I'm not trying to imply that if you don't think something is worth defining your career by that you shouldn't write it. But I do think it's important for writers to carefully examine how they spend their writing time. I don't know about you, but between my day job and my munchkins, my fiction-writing time is limited. And I don't want to look back years from now and feel like I've wasted precious time working on something that doesn't matter or shouldn't have been written.

I'm sure that the collection is worth the time and energy I'm putting into it. Can you say the same about your work?

05 May 2013

Renew your Spirit Sunday with a party!

Today we're celebrating my mom's graduation with her BSN (from my alma mater, in fact). She's worked long and hard, and truly earned her degree.

So we're getting together at Granny's house for food and congratulations.

I love getting together with the family. It's a chance to catch up on everyone's lives, spoil the munchkins a bit (Granny always has sweet treats!), and renew your spirit. Being surrounded by people I love and who also love me is just what I need to feel re-energized for the week ahead.

In past years, I was far from my family, and felt alone. Now that I'm back home, I want to be sure to be with my family as often as I can, and be sure that Puck and Tink get plenty of time with their aunts, uncles and cousins, too. Family is very valuable to me; I want the kids to understand that value, as well.

How are you renewing your spirit today?

04 May 2013

Congratulations, Nanny!

Today my mother is walking across the stage to accept her Bachelor's of Science in Nursing at the same place I earned my own Bachelor's degree (same stage, too!).

Congratulations, Mom! May this be the first day of a whole new world for you!

You might notice some changes....

In the coming weeks, I'll be making some changes here at the blog from a content standpoint. I hope to make the changes slowly and subtly, and I hope you like the new direction. These changes will better reflect who I am, as well as the direction of my writing career.

I'll, of course, still talk about writing, and I plan to talk more about the process of writing the coffee house book (and the collection) as it progresses. However, I'll also be talking more about some of the other aspects of my life that impact my writing career, such as motherhood.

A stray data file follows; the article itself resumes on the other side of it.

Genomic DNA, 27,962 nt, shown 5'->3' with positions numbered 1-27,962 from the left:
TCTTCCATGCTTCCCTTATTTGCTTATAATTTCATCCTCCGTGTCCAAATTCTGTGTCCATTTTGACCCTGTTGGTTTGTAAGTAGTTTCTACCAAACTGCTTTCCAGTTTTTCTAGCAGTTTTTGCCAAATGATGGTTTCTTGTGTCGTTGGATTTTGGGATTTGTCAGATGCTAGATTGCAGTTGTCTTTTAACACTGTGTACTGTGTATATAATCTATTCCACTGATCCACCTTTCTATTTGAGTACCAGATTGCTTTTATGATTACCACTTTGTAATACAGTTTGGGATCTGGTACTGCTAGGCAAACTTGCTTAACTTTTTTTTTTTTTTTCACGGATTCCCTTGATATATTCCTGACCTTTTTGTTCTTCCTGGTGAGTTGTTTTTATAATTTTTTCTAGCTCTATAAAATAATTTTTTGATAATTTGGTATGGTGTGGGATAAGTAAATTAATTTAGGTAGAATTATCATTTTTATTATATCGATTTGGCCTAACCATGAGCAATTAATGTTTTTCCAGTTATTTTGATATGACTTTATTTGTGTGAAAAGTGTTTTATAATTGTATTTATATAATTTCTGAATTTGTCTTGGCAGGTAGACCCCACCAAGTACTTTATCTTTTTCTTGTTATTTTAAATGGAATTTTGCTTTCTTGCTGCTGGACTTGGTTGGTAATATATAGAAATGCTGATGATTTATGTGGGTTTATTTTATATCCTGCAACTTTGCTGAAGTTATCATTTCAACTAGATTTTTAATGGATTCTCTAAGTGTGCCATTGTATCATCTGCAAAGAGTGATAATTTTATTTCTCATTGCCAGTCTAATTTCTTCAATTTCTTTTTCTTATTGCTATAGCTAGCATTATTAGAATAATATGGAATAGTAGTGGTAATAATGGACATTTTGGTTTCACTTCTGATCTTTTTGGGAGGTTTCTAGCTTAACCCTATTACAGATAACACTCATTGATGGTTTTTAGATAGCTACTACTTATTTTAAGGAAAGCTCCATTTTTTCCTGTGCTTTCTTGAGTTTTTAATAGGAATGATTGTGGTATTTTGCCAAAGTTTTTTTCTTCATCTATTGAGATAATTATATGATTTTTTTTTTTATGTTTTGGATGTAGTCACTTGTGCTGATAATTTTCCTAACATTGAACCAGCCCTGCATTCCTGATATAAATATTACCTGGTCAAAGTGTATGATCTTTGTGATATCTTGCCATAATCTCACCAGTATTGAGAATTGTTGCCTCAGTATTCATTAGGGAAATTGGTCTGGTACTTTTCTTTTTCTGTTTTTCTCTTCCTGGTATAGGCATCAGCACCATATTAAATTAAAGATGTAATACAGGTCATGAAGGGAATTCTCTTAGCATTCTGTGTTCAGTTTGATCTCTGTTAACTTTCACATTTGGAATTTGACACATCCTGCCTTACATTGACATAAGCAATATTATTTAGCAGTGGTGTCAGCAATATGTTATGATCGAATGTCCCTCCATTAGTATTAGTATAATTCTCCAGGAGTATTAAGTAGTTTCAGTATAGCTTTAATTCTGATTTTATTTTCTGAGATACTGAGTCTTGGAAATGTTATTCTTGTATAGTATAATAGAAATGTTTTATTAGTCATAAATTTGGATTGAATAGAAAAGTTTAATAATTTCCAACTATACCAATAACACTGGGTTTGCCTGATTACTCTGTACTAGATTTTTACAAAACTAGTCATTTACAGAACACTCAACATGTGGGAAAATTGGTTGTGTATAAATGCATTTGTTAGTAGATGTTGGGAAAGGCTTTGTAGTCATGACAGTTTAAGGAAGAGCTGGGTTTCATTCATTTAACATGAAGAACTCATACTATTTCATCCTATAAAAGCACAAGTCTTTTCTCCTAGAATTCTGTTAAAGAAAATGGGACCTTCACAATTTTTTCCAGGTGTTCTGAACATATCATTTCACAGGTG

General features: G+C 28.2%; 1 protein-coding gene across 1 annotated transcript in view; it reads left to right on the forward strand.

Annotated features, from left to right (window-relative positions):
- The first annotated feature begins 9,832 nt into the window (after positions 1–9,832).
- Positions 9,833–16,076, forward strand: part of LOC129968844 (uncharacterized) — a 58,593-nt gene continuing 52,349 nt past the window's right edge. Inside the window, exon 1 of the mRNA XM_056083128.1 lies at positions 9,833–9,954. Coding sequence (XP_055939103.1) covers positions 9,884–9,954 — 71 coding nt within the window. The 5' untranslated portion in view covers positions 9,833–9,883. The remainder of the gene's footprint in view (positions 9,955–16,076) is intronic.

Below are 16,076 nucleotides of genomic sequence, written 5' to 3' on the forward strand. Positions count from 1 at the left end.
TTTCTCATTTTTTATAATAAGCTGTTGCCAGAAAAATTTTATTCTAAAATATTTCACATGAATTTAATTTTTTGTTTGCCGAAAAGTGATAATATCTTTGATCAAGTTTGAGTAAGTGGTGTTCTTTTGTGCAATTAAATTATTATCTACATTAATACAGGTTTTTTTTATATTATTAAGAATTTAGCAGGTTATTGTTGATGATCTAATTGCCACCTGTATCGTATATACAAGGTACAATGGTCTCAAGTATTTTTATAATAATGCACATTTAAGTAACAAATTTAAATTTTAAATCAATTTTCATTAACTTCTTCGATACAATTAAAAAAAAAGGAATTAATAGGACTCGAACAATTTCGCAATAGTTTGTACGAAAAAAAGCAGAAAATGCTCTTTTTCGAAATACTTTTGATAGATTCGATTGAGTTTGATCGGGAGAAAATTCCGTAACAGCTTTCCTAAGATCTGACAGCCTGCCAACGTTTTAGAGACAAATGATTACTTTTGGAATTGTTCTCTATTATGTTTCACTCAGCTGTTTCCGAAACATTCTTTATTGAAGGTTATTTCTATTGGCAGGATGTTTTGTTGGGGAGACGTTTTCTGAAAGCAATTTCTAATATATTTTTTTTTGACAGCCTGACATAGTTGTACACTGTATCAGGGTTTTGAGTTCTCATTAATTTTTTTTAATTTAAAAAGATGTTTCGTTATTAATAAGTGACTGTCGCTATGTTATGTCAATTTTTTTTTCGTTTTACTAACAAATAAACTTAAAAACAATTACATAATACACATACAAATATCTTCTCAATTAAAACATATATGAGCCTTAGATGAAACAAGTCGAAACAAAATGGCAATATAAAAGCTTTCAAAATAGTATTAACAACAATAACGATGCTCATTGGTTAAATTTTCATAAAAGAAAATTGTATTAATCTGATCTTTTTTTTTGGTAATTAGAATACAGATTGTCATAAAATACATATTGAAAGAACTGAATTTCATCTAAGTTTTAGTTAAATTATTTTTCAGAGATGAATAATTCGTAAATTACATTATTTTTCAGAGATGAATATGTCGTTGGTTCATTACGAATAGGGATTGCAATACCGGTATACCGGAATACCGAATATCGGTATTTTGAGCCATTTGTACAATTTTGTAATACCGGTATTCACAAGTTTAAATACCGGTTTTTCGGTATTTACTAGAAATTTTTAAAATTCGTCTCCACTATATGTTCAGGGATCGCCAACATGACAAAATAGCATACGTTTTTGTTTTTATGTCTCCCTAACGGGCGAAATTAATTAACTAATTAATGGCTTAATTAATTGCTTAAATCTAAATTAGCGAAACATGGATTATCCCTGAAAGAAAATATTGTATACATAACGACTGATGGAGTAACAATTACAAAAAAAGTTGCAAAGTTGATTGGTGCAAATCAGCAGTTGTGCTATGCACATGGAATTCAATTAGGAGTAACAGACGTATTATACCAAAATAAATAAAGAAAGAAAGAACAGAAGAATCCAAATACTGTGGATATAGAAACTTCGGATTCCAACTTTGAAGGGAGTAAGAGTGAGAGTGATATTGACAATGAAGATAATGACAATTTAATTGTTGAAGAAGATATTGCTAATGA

Keep an eye on things, and I sincerely hope you keep reading as I share a little bit more of myself with you.

And happy scribbling!

01 May 2013

Writing what you don't love

When it comes to fiction, I adore what I write. I mean, I have to in order to put that much into it, right?

On the other hand, there are times I'm writing for work and my heart is not fully in it. It's kind of inevitable when you're writing for clients instead of for yourself. You're not going to be excited about every piece you write, and that's okay.

So how do you slog through content you're not passionate about?

One of the overwhelming aspects of projects I'm not excited about is the size. If it's a bigger project, it can seem to go on forever. Breaking it into smaller sections helps. Instead of knowing I have to push my way through a big project, I can focus on pushing through just this section of it, take a break, and move on to the next section.

Breaking it into smaller pieces also helps give yourself breaks to work on other things. I know that if I take a break in the middle of a project I'm not excited about to work on something I like, it's easier to come back to the other project. I know I don't have to spend all day on a project I'm dreading.

Finding the best time to work on those projects, as well. I used to be a night-writer. And while I still do a lot of writing at night, I find that I do better on projects I don't like if I tackle them first thing in the morning. My mind is sharper, and I make better progress. Then, if I end my day on "fun" projects (or fiction), I end my day better. It's easier to make my tired brain work on something I'm excited about than something I'm dreading.

You're not going to be ecstatic about everything you write if writing is your day job (unless you're a full-time novelist, in which case I'm incredibly jealous of you right now). But you can power through those less-than-awesome projects and get back to the fun ones.

For my daughter after her birthday

April 2013
Tink turned two this past Friday, and we celebrated on Sunday.

I can hardly believe my little pixie is already two! It's gone by so quickly, and we've had so many changes in our family already. Some good, some bad, and through it all, Miss Tink has been growing into her personality.

As my grandmother would say, she's "spunky." She's sassy and fun and full of energy. She definitely a girly-girl, but she isn't afraid to get dirty for fun. She loves princesses and books and cars and hats, and has a slight addiction to purses/bags.

Happy (belated) birthday, my sweet girl! May your life be full of as many blessings as you've given me! I love you!